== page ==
Agricola Zambelli, an Italian agricultural excellence

Italy is rich in fertile lands; its geographical, climatic and geo-morphological diversity make it the country with the highest biodiversity in Europe. In fact, Italy alone, hosts half of the plant and a third of the animal species present throughout the continent. A natural heritage that translates into the possibility of giving life to unrivaled farming businesses, which are envied even abroad.

Among these, we visited one of the major excellences in this sector which is the Agricola Zambelli. It has a long-standing family history and has contributed over the years to the Italian tradition in the treatment and processing of the soil and its products. The estate, divided equally between Valeria and her brother Flavio stretches over 800 hectares of land between Upper Lazio, Umbria and Tuscany, divided into vineyards, olive groves and 80% in arable land.

Speaking with us is Dr. Valeria Zambelli, a young and determined entrepreneur who with the support of her husband Tiziano carries on the family business created by her father Giovanni Zambelli at the end of the 60s with passion and a great sense of responsibility. In our interview with her we try to learn more about the great agricultural tradition of her family and, in some way, also that of Italy.

“Our working philosophy – she immediately explains – has always been to face change head on. Those who work the land are aware of this more than others, because they are used to adapt and accommodate to changes, starting with the climate and the state of the land, which from one year to another can lend itself to one cultivation rather than to another, but also constantly monitoring the trend of Italian and foreign markets, and the price of wheat each time quoted on the stock exchange, which also varies a lot due to many factors”.


What is the secret of your quality?

“I firmly believe that our strength is primarily to use our own labor and machinery without delegating anything to third parties- We also consider an advantage our practice to involve the whole family whenever important decisions, for example which strategies to deploy to maintain the highest quality standards, must be pondered and executed.

In other words, I would say that flexibility is central to the management of such a complex company. Flexibility to be always ready to manage the unexpected, from the weather conditions to the chemistry of the land, to the diseases that can cause significant damage to crops; and finally, as I said, to know how to ride out the ‘struggles’ of the global market. We, Italian producers are penalized by imported products, especially those from Canada, because, by using weed-killers that are forbidden in Italy, they manage to keep the price of wheat much lower. To protect Made in Italy produce and agricultural entrepreneurs, associations such as Colfagricoltura have posed the problem of us farmers to the attention of the Ministry of Agricultural Food and Forestry Policies, and so the latter has tried to stem this problem by making agreements with Italian pasta producers requiring them to use a percentage of wheat to be purchased in Italy. But this percentage is still very low. We hope that in the near future the legislation will be stricter towards the foreign product, thus supporting Italian companies and encouraging an increase in the sale of Italian products grown and sold in Italy, in full compliance with EU regulations. ”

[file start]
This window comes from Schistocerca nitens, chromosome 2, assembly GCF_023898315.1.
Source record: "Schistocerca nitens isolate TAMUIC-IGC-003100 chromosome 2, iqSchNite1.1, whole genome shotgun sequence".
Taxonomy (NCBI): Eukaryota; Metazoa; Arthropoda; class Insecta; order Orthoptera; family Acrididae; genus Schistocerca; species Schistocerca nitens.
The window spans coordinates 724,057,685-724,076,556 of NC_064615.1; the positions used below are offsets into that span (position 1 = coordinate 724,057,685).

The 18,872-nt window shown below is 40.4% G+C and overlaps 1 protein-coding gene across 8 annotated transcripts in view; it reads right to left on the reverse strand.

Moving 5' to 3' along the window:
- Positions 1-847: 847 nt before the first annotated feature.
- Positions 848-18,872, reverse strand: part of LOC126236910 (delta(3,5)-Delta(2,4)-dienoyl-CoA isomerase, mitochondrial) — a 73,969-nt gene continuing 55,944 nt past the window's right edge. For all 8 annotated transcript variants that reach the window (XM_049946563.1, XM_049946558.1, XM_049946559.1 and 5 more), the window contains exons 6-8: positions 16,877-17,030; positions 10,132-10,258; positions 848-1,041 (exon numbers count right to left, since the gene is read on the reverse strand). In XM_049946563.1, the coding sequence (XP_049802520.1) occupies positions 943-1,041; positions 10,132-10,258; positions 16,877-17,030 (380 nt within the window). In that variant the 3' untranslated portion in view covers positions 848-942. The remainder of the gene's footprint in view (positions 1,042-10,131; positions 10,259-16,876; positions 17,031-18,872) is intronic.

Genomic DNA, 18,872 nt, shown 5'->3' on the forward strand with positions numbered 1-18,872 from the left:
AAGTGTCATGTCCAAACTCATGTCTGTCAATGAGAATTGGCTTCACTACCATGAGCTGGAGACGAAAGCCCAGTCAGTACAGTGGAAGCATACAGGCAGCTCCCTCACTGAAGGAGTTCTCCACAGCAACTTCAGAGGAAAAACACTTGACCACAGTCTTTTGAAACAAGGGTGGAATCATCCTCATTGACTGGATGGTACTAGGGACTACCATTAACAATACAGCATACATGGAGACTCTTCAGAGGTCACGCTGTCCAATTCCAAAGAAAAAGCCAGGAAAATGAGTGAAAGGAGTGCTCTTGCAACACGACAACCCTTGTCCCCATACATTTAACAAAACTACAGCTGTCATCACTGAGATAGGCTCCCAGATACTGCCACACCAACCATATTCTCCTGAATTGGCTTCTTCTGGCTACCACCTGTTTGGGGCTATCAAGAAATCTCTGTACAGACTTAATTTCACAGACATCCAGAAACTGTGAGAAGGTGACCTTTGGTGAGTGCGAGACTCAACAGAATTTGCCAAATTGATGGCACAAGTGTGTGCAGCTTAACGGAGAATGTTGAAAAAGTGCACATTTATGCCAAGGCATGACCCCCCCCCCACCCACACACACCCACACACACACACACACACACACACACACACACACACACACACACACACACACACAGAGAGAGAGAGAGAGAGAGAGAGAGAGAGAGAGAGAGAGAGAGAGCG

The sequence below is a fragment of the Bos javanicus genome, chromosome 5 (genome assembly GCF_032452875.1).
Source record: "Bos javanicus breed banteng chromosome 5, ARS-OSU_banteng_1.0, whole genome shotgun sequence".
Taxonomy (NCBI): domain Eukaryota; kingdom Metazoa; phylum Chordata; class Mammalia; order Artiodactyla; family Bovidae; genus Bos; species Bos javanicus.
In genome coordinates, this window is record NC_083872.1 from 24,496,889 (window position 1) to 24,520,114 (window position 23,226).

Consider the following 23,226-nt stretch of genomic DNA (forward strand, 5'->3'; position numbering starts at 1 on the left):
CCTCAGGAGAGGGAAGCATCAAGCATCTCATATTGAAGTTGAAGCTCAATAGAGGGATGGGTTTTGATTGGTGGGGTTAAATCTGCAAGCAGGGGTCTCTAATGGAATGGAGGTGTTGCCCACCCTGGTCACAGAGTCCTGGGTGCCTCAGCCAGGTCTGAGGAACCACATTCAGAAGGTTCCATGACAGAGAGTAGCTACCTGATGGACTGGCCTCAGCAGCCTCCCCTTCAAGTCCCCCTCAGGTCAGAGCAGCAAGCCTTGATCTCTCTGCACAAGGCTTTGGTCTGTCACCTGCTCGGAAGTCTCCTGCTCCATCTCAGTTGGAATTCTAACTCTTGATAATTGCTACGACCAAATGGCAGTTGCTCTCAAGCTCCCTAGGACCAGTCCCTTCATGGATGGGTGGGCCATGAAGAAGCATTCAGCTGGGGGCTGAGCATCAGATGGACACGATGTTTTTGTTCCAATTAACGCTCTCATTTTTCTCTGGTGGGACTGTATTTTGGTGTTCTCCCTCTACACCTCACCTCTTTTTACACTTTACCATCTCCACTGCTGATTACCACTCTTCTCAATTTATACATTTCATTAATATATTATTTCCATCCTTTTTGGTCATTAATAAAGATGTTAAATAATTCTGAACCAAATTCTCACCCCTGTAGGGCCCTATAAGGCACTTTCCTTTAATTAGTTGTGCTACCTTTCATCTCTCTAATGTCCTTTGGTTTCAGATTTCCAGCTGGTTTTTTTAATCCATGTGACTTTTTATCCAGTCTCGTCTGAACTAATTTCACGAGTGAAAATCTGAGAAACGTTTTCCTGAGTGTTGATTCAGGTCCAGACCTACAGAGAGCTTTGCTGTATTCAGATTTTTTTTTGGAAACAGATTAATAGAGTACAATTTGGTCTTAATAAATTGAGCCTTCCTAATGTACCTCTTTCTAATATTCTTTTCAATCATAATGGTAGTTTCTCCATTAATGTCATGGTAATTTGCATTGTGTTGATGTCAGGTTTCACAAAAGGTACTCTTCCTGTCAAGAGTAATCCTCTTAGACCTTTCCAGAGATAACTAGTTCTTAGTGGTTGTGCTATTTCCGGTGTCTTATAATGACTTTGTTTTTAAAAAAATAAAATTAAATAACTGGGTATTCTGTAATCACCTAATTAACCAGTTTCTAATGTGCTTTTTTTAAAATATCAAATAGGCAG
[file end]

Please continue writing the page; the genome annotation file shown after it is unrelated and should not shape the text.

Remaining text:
Is it a bit of a gamble to do agriculture today, in Italy?

“Being an agricultural entrepreneur today is a gamble especially if you are looking for excellence: the work of the entrepreneur is a bit like that of a parent, and I also say that as a mother; the company becomes like a child who needs daily, continuous care, without ever sparing yourself.

The biggest challenge for me is to overcome the initial fears, linked to the unknown that we inevitably face in our work. It is always necessary to put oneself to the test, and to face the challenges that follow one another with the right mix of experience and development, between tradition and innovation. ”

What would you recommend to a young person who wants to become an agricultural entrepreneur?

“I realize that we are a countertrend, in an era, where young people always have their hands on tablets, iPads and smartphones. But I would like to advise them to regain contact with the earth, with nature. Go to a field, feel the scent of the vines, the growing grapes, to touch the ears of wheat with one’s own hands is an experience that has no equal.

I believe that the right balance between technology and nature can be the answer to the success and future of new generations. “

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